Set 3s specifically are in general 4 attacks sets which run perfect coverage.

    Specific coverages are also extremely common: Earthquake, Blizzard, Focus Miss Blast, Dazzling Gleam, Rock Slide, Thunder, Icy Wind to mention some coverage moves that you see every other set 3-4.

    If you are running a comp with stacked weaknesses, once you hit battle 30-40, you will start being destroyed because coverage moves are very common and the sets actually are optimized rather than completely random Spatk Garchomp. (aka Garchomp-2)

    It is *definitely possible* that the Pokemon you are carrying or the moves they have are included in some form in the random generator. But if you think of it a little, the amount of combinations is so insanely huge, probably over the billion, that it is absolutely not realistic to even think that someone coded a way to tell the AI to pick up sets that are able to hit you against your stacked weaknesses.
    Codraroll likes this.
  10. Pencilcheck

    Pencilcheck

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    I agree with what you said. Thanks for clarifying that, I do recognized that trainers and sets do seems to be mostly fixed to a specific level.

    However, I think I didn't state that
    "if your team has several pokes weak to something, you will often have AI enemies that have supereffective"

    I think I was merely pointing out the fact that the AI will react according to your team's typing.
    Also I didn't say it will be "often", as this is a non issue if you are a seasoned team builder, your team is supposed to be able to react and counter those typing from those teams anyway, so i don't see that as an issue. And if it is often, then you know what to think when you are building a team. And that is a good thing.

    And I agree with what you said that statistically speaking, since your pokemon team has to be able to counter a lot of different movesets and threats in order to progress, you will inevitable encounter super effective moveset no matter what.

    I will slightly disagree with your last statement though, the fact that there is a battle tree trainer catalog, shows that the developers also don't do a full random team generator. It is picking from a specific pre-set that they programmed somewhere in the game so the team comes up consistently with specific strength and weaknesses.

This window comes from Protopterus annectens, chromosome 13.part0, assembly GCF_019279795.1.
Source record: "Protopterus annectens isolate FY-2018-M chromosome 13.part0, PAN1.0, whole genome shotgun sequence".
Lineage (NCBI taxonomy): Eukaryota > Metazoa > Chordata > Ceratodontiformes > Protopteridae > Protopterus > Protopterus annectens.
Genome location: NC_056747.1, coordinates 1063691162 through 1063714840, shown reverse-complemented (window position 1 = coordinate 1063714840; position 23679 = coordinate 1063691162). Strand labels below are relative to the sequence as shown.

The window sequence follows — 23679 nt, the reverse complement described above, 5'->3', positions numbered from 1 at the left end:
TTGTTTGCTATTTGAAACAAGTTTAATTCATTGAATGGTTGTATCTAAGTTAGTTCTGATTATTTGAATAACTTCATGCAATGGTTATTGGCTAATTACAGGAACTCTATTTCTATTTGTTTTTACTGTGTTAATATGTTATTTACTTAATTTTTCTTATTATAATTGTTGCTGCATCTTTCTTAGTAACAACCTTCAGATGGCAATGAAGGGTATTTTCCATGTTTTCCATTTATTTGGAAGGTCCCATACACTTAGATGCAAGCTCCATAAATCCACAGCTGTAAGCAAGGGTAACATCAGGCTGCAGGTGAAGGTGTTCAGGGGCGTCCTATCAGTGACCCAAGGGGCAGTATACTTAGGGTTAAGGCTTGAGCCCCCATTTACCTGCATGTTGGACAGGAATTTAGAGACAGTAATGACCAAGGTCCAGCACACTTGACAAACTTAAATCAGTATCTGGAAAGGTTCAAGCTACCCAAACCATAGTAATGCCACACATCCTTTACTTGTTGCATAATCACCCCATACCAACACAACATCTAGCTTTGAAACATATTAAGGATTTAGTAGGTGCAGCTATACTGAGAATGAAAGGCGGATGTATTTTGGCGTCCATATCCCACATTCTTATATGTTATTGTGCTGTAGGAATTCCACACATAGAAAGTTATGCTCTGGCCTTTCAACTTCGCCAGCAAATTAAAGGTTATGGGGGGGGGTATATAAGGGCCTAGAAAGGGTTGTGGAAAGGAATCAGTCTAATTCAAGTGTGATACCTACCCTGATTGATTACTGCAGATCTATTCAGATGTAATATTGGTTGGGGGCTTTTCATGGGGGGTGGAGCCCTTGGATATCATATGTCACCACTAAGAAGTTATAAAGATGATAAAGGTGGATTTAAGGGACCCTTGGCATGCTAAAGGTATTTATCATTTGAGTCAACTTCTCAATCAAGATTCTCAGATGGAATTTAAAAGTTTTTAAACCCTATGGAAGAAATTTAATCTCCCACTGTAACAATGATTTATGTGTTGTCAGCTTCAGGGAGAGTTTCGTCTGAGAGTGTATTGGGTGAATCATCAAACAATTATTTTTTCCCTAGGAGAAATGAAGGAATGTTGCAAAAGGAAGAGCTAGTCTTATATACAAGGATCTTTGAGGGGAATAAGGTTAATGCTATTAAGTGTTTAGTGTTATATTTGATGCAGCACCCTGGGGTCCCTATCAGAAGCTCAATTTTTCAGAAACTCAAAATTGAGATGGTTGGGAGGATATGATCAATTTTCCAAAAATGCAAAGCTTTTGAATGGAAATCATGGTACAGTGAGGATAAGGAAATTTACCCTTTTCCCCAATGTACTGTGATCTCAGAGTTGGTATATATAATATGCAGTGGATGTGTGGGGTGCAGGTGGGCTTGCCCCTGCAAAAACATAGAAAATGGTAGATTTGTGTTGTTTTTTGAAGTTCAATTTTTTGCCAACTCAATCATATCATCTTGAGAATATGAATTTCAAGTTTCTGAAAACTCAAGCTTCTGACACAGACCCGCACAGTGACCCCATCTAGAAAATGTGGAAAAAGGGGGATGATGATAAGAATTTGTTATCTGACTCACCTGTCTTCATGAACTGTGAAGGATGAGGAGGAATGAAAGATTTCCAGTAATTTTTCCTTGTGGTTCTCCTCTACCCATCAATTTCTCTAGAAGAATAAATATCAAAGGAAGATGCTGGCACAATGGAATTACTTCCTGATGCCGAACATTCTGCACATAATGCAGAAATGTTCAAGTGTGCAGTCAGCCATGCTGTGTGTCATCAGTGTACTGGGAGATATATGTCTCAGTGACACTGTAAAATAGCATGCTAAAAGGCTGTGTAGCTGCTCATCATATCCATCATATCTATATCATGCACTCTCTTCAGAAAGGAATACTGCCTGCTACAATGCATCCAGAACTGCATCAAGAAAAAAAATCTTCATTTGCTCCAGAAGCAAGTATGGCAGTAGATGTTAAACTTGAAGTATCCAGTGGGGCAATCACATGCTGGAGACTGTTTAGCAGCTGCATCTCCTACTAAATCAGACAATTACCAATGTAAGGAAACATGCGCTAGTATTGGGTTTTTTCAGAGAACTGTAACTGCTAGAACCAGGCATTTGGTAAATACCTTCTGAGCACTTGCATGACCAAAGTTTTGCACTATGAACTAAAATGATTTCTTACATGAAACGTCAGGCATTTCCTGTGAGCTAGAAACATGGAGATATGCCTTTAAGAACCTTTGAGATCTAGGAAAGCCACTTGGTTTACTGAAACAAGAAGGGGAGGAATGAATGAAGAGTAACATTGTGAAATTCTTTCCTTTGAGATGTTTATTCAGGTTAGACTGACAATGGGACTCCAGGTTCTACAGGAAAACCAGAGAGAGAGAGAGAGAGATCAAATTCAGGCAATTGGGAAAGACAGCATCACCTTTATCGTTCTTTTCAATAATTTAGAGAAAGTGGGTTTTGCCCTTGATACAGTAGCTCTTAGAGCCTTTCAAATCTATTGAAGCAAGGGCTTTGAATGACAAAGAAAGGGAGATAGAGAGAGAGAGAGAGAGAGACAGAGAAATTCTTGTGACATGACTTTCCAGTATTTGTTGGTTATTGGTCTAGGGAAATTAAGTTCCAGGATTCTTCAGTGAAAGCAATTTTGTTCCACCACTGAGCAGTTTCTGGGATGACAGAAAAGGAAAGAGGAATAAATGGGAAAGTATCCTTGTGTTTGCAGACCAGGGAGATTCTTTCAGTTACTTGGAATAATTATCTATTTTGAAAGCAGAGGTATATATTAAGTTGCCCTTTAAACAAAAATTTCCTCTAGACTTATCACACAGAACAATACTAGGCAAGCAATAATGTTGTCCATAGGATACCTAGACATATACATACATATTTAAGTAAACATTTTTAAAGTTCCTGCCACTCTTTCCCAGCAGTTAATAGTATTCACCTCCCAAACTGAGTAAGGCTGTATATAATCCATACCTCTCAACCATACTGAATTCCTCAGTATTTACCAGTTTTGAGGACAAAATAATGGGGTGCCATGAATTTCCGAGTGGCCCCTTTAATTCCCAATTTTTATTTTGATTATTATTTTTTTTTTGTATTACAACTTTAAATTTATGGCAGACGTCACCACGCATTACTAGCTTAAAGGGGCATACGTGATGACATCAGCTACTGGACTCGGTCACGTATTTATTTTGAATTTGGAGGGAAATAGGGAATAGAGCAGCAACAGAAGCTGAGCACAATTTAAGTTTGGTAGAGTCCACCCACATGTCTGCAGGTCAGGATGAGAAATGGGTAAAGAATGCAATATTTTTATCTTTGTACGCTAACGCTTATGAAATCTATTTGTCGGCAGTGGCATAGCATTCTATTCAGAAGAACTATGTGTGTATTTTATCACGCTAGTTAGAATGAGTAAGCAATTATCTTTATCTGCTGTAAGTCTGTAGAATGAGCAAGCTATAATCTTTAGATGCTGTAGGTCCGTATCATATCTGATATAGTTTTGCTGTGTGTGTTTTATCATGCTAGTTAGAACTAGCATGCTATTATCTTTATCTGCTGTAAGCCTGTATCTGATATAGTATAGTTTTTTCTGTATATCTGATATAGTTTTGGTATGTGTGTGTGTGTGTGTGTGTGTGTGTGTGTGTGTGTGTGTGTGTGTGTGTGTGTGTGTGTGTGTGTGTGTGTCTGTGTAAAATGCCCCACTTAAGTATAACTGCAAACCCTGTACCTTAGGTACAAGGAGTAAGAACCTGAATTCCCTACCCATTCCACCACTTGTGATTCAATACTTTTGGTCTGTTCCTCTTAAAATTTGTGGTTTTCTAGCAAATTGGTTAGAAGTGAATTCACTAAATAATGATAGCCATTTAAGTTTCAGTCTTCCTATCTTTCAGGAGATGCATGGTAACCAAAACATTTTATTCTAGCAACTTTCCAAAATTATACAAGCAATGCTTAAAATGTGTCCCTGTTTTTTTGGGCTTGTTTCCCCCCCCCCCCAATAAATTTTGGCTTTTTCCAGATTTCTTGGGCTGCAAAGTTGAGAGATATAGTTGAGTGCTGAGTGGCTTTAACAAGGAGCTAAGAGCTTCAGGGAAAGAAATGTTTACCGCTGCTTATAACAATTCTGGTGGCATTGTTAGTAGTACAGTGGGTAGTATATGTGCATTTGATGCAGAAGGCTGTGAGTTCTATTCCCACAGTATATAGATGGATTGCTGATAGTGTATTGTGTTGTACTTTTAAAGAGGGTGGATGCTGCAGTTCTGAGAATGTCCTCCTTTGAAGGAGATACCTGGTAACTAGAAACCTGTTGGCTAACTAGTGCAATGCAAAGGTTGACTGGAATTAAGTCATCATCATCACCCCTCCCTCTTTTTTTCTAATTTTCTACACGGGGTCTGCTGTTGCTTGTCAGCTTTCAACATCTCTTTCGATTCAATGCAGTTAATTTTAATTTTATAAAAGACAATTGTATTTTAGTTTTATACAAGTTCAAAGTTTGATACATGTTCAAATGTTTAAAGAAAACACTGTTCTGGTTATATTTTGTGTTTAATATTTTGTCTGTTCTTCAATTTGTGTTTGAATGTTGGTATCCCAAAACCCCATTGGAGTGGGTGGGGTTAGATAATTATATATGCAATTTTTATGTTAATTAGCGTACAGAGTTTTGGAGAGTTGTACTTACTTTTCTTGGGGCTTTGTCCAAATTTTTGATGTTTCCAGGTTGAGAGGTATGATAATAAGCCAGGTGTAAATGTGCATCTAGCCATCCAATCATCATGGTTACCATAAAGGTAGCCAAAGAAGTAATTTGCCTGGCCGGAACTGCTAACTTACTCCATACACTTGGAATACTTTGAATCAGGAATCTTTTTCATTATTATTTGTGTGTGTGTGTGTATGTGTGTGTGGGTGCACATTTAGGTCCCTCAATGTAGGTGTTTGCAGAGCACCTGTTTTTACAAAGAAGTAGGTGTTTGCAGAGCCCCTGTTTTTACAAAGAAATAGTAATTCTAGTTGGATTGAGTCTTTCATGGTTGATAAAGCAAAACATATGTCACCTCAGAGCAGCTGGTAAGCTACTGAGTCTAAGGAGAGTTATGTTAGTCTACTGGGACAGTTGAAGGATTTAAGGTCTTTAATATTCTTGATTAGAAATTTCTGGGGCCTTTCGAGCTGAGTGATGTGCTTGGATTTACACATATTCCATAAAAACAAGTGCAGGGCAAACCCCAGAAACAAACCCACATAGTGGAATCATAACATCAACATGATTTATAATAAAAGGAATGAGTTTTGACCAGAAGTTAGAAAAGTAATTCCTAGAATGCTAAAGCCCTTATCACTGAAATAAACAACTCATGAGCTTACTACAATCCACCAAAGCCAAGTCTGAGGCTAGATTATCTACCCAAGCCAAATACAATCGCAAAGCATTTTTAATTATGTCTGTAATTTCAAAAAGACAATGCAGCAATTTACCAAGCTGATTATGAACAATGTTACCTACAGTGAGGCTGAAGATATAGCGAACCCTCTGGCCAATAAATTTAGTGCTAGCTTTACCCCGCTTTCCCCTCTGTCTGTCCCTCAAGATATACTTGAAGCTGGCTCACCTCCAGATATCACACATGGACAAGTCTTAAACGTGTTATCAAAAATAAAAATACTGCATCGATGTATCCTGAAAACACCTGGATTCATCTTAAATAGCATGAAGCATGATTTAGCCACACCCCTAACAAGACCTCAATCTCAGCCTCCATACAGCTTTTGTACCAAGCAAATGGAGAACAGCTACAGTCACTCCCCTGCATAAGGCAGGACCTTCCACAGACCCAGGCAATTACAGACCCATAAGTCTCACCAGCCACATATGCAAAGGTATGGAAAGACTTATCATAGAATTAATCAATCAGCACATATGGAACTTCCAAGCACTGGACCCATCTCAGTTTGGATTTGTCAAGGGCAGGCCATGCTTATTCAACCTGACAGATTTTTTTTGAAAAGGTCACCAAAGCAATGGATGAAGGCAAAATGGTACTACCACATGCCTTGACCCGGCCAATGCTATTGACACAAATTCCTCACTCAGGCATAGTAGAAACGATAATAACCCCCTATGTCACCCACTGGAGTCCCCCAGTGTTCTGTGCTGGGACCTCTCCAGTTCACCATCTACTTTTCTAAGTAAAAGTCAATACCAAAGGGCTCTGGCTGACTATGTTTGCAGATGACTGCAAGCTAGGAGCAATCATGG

I could imagine they have get a lot of inputs from competitives players in the past to build the teams so it gives players a challenge. So no, I don't think the probability is low, because they do try to react a bit (not saying it is immediate) but enough times so you feel the pressure if you team is subpar.
  11. Altissimo

    Altissimo

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    HOW THOUGH? You aren't providing any sort of evidence for this, you're just saying the vague "the game responds to your typing". Please tell us how you think this happens in a very descriptive and in-depth way.
    Codraroll likes this.
  12. Worldie

    Worldie

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    Essentially, the issue is that the sensation a lot of people have of only starting to be constantly supereffectived against once you reach battle 30 (where set 3 starts to appear often) leads to think that the AI is specifically trying to counter you with Pokemon that can beat you, when in reality, you are simply at that point running in actually optimized sets that generally sport perfect or near perfect coverage.
  13. Pencilcheck

    Pencilcheck

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    Yea, perhaps this is all pointless discussion.

    Let me state this again
    1. I don't think AI is "cheating" even if they adjusted the accuracy of specific cheesy status move or items (e.g. quick claw, hypnosis), which is prob not true.
    2. I don't think AI is "cheating" because you get a lot of super effective moves (if your team sucks, you get that more often pre-10 even)
    3. I don't think AI is "cheating" because I can't get a leaderboard team to post-50, it is very well my lack of understanding how battle tree works, and how pokemon battle system works.

    All the above is something I can learn and take control.


    As for the claim that I believe team is reacting based on your team, I still think that the order in which the trainer appears, in specific levels (yes even if they are more likely to appear in specific levels) can be and should be observed based on the team you have.

    I don't know what is the model they are using, but I would imagine it would be something like this:
    1. They look at your team's lead typing
    2. They look at your past battle tree's moveset used

    I don't know the weighting, as it could be less than 20% or 50%, I have no clue.
    But some general patterns seems to be observed based on my sample of experience when I play the tree.

    In other words, what I'm saying is
    1. I'm not claiming that because AI react to your team quicker, it is cheating. it simply means if you have a bad team, it will ease your misery quicker